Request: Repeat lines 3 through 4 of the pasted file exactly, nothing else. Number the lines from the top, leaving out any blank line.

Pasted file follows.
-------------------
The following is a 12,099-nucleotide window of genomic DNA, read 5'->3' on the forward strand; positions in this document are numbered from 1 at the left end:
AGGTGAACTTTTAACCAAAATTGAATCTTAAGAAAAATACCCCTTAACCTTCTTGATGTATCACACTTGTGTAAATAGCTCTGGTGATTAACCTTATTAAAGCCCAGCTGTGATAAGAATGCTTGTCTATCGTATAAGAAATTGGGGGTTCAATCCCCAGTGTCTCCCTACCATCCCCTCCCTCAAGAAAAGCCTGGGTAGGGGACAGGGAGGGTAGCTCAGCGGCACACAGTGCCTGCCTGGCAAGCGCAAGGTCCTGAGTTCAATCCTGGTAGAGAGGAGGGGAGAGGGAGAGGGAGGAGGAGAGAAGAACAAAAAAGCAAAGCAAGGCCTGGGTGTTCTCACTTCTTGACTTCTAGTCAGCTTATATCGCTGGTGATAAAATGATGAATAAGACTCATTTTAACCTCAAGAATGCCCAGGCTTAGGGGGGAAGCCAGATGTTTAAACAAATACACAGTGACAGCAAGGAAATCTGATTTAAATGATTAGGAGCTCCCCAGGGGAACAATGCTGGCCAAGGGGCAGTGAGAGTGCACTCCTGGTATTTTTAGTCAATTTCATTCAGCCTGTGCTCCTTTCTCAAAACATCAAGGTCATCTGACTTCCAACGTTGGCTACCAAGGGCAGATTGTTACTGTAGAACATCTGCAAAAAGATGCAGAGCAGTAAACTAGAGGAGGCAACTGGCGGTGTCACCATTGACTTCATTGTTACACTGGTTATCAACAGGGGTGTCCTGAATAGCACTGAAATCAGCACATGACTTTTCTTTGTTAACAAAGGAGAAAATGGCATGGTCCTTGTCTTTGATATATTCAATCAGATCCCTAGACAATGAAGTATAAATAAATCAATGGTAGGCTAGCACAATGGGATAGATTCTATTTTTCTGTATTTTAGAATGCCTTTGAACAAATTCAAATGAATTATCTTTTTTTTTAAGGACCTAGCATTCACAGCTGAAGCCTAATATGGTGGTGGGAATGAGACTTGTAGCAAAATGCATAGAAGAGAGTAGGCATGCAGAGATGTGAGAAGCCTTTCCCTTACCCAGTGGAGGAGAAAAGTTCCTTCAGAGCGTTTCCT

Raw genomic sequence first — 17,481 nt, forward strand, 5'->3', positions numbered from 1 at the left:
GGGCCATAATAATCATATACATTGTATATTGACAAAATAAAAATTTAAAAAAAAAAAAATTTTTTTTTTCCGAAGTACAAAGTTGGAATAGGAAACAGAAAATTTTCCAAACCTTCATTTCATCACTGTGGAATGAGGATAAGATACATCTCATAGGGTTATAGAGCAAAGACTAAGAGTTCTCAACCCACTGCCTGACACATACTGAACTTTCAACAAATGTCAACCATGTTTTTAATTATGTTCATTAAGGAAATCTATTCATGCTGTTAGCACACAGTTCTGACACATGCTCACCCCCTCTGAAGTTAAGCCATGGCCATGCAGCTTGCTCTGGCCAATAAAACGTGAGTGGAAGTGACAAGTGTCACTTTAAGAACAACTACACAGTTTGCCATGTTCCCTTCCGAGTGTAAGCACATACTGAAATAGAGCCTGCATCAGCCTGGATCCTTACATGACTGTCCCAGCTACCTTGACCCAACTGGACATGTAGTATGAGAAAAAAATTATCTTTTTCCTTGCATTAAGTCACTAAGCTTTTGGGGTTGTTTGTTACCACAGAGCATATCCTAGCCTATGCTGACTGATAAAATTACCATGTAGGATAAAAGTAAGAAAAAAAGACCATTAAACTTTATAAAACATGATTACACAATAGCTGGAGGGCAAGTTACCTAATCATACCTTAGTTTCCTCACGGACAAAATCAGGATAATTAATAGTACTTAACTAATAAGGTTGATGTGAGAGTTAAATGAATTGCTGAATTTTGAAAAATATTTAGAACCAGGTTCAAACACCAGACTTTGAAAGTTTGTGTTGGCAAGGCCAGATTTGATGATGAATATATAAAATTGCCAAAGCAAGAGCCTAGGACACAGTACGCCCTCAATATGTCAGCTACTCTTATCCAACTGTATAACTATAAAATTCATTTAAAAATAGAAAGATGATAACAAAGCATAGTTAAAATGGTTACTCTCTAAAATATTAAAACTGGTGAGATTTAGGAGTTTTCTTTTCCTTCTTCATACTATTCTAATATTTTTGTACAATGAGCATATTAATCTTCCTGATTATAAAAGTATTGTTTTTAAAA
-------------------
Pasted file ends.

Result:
Raw genomic sequence first — 17,481 nt, forward strand, 5'->3', positions numbered from 1 at the left:
GGGCCATAATAATCATATACATTGTATATTGACAAAATAAAAATTTAAAAAAAAAAAAATTTTTTTTTTCCGAAGTACAAAGTTGGAATAGGAAACAGAAAATTTTCCAAACCTTCATTTCATCACTGTGGAATGAGGATAAGATACATCTCATAGGGTTATAGAGCAAAGACTAAGAGTTCTCAACCCACTGCCTGACACATACTGAACTTTCAACAAATGTCAACCATGTTTTTAATTATGTTCATTAAGGAAATCTATTCATGCTGTTAGCACACAGTTCTGACACATGCTCACCCCCTCTGAAGTTAAGCCATGGCCATGCAGCTTGCTCTGGCCAATAAAACGTGAGTGGAAGTGACAAGTGTCACTTTAAGAACAACTACACAGTTTGCCATGTTCCCTTCCGAGTGTAAGCACATACTGAAATAGAGCCTGCATCAGCCTGGATCCTTACATGACTGTCCCAGCTACCTTGACCCAACTGGACATGTAGTATGAGAAAAAAATTATCTTTTTCCTTGCATTAAGTCACTAAGCTTTTGGGGTTGTTTGTTACCACAGAGCATATCCTAGCCTATGCTGACTGATAAAATTACCATGTAGGATAAAAGTAAGAAAAAAAGACCATTAAACTTTATAAAACATGATTACACAATAGCTGGAGGGCAAGTTACCTAATCATACCTTAGTTTCCTCACGGACAAAATCAGGATAATTAATAGTACTTAACTAATAAGGTTGATGTGAGAGTTAAATGAATTGCTGAATTTTGAAAAATATTTAGAACCAGGTTCAAACACCAGACTTTGAAAGTTTGTGTTGGCAAGGCCAGATTTGATGATGAATATATAAAATTGCCAAAGCAAGAGCCTAGGACACAGTACGCCCTCAATATGTCAGCTACTCTTATCCAACTGTATAACTATAAAATTCATTTAAAAATAGAAAGATGATAACAAAGCATAGTTAAAATGGTTACTCTCTAAAATATTAAAACTGGTGAGATTTAGGAGTTTTCTTTTCCTTCTTCATACTATTCTAATATTTTTGTACAATGAGCATATTAATCTTCCTGATTATAAAAGTATTGTTTTTAAAA